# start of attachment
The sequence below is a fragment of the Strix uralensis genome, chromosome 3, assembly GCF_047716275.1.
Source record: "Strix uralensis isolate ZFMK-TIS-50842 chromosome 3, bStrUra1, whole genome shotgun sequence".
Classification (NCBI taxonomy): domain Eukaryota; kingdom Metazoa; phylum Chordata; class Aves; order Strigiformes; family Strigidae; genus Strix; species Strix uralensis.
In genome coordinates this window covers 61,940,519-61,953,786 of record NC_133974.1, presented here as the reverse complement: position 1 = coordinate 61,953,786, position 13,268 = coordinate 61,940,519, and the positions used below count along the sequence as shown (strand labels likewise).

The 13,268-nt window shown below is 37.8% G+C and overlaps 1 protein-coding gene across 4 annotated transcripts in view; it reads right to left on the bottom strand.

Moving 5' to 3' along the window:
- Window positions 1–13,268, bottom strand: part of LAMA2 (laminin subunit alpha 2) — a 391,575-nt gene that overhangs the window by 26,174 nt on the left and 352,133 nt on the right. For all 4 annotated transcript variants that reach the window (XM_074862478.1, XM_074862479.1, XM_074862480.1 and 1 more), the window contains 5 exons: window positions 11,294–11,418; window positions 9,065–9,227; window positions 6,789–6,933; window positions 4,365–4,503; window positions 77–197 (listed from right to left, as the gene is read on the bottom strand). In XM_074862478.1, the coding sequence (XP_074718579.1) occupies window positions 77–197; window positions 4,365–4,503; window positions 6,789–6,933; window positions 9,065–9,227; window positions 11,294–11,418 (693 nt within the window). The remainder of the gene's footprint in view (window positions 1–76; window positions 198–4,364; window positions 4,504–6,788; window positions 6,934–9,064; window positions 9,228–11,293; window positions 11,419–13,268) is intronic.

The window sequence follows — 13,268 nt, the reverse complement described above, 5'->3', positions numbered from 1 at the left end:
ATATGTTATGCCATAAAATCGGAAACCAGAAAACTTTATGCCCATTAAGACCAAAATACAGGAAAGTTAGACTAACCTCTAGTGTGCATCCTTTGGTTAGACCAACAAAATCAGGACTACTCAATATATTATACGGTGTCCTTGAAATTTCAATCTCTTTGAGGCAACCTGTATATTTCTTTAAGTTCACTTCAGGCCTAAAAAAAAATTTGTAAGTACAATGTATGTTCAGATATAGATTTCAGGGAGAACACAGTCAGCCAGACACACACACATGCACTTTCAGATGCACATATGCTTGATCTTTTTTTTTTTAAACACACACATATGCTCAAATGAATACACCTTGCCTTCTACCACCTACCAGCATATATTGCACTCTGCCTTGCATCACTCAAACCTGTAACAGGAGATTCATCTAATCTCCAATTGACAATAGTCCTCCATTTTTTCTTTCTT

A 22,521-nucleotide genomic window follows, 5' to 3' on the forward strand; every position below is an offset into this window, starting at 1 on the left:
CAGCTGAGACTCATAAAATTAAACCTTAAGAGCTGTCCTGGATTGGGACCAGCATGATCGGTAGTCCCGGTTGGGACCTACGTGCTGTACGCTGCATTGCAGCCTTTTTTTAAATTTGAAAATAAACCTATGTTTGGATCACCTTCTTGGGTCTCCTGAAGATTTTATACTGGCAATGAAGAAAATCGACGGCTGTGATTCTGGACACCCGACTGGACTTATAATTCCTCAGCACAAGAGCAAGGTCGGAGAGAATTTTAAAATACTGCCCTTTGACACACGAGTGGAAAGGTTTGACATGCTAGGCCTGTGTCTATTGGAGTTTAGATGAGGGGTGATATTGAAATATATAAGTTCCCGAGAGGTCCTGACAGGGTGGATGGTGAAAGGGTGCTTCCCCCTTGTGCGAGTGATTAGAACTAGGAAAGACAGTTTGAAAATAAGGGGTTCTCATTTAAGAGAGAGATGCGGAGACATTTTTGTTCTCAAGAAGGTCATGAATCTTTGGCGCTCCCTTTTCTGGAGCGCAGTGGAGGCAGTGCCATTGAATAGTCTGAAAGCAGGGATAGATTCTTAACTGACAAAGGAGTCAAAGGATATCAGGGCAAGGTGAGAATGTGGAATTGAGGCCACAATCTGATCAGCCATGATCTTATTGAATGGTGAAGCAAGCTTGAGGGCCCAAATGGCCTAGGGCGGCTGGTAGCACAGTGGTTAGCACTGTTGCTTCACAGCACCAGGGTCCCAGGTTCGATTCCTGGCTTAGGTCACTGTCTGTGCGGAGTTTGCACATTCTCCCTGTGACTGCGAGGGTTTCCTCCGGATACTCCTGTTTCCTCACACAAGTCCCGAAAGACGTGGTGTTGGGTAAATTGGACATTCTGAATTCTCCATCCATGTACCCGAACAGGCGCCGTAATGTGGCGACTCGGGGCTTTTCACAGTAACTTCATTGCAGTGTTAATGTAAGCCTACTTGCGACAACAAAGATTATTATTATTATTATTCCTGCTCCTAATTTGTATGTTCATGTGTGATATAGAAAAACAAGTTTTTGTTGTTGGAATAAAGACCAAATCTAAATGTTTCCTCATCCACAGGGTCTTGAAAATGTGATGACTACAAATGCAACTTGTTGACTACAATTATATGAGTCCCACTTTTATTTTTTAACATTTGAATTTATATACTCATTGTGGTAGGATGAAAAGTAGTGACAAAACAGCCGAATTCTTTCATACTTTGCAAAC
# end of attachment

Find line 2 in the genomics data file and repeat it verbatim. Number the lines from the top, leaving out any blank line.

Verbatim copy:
Source record: "Strix uralensis isolate ZFMK-TIS-50842 chromosome 3, bStrUra1, whole genome shotgun sequence".